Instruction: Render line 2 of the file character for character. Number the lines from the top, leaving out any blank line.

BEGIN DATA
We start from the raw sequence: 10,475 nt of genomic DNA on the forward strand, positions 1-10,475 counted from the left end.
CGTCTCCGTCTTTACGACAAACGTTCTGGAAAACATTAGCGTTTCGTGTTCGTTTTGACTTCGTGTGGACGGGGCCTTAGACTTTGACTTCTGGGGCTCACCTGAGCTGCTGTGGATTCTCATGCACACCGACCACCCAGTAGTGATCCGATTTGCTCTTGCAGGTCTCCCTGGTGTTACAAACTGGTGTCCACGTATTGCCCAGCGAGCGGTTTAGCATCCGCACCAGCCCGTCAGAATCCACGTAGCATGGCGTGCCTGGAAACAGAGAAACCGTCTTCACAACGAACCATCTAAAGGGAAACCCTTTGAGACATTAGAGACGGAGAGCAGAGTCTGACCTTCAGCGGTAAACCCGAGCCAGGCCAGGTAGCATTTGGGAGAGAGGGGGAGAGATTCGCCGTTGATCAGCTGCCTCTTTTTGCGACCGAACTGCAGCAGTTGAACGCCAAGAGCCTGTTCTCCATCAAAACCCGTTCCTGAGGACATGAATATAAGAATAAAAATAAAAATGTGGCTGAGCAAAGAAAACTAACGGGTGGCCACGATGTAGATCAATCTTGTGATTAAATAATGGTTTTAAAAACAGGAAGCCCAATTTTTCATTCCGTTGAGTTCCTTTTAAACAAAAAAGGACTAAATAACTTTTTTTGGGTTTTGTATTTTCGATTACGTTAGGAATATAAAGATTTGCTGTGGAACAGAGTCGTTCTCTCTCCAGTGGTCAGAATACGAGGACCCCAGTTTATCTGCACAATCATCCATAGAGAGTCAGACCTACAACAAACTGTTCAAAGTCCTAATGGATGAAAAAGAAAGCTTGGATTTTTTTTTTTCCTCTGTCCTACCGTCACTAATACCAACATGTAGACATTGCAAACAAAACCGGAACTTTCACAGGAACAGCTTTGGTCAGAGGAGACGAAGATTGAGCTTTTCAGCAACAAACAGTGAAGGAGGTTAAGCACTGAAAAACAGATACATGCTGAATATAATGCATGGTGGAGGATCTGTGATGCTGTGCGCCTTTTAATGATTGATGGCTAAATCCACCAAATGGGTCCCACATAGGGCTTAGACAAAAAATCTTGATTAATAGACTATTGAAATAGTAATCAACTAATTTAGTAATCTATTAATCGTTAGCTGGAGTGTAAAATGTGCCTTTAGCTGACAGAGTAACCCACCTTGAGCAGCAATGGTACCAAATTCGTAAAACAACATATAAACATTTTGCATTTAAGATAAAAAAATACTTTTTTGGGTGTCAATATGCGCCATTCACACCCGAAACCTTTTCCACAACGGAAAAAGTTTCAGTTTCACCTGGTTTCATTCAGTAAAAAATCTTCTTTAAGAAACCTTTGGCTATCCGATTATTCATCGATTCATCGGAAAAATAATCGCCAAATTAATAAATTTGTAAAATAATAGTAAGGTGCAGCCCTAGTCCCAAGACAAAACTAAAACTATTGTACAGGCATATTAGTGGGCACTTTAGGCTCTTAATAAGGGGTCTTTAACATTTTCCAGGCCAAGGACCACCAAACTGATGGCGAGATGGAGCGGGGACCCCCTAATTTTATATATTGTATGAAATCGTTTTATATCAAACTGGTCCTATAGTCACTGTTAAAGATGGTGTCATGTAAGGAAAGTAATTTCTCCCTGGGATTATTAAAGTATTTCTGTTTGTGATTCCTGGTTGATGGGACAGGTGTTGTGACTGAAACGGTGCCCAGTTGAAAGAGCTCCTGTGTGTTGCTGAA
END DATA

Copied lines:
CGTCTCCGTCTTTACGACAAACGTTCTGGAAAACATTAGCGTTTCGTGTTCGTTTTGACTTCGTGTGGACGGGGCCTTAGACTTTGACTTCTGGGGCTCACCTGAGCTGCTGTGGATTCTCATGCACACCGACCACCCAGTAGTGATCCGATTTGCTCTTGCAGGTCTCCCTGGTGTTACAAACTGGTGTCCACGTATTGCCCAGCGAGCGGTTTAGCATCCGCACCAGCCCGTCAGAATCCACGTAGCATGGCGTGCCTGGAAACAGAGAAACCGTCTTCACAACGAACCATCTAAAGGGAAACCCTTTGAGACATTAGAGACGGAGAGCAGAGTCTGACCTTCAGCGGTAAACCCGAGCCAGGCCAGGTAGCATTTGGGAGAGAGGGGGAGAGATTCGCCGTTGATCAGCTGCCTCTTTTTGCGACCGAACTGCAGCAGTTGAACGCCAAGAGCCTGTTCTCCATCAAAACCCGTTCCTGAGGACATGAATATAAGAATAAAAATAAAAATGTGGCTGAGCAAAGAAAACTAACGGGTGGCCACGATGTAGATCAATCTTGTGATTAAATAATGGTTTTAAAAACAGGAAGCCCAATTTTTCATTCCGTTGAGTTCCTTTTAAACAAAAAAGGACTAAATAACTTTTTTTGGGTTTTGTATTTTCGATTACGTTAGGAATATAAAGATTTGCTGTGGAACAGAGTCGTTCTCTCTCCAGTGGTCAGAATACGAGGACCCCAGTTTATCTGCACAATCATCCATAGAGAGTCAGACCTACAACAAACTGTTCAAAGTCCTAATGGATGAAAAAGAAAGCTTGGATTTTTTTTTTTCCTCTGTCCTACCGTCACTAATACCAACATGTAGACATTGCAAACAAAACCGGAACTTTCACAGGAACAGCTTTGGTCAGAGGAGACGAAGATTGAGCTTTTCAGCAACAAACAGTGAAGGAGGTTAAGCACTGAAAAACAGATACATGCTGAATATAATGCATGGTGGAGGATCTGTGATGCTGTGCGCCTTTTAATGATTGATGGCTAAATCCACCAAATGGGTCCCACATAGGGCTTAGACAAAAAATCTTGATTAATAGACTATTGAAATAGTAATCAACTAATTTAGTAATCTATTAATCGTTAGCTGGAGTGTAAAATGTGCCTTTAGCTGACAGAGTAACCCACCTTGAGCAGCAATGGTACCAAATTCGTAAAACAACATATAAACATTTTGCATTTAAGATAAAAAAATACTTTTTTGGGTGTCAATATGCGCCATTCACACCCGAAACCTTTTCCACAACGGAAAAAGTTTCAGTTTCACCTGGTTTCATTCAGTAAAAAATCTTCTTTAAGAAACCTTTGGCTATCCGATTATTCATCGATTCATCGGAAAAATAATCGCCAAATTAATAAATTTGTAAAATAATAGTAAGGTGCAGCCCTAGTCCCAAGACAAAACTAAAACTATTGTACAGGCATATTAGTGGGCACTTTAGGCTCTTAATAAGGGGTCTTTAACATTTTCCAGGCCAAGGACCACCAAACTGATGGCGAGATGGAGCGGGGACCCCCTAATTTTATATATTGTATGAAATCGTTTTATATCAAACTGGTCCTATAGTCACTGTTAAAGATGGTGTCATGTAAGGAAAGTAATTTCTCCCTGGGATTATTAAAGTATTTCTGTTTGTGATTCCTGGTTGATGGGACAGGTGTTGTGACTGAAACGGTGCCCAGTTGAAAGAGCTCCTGTGTGTTGCTGAA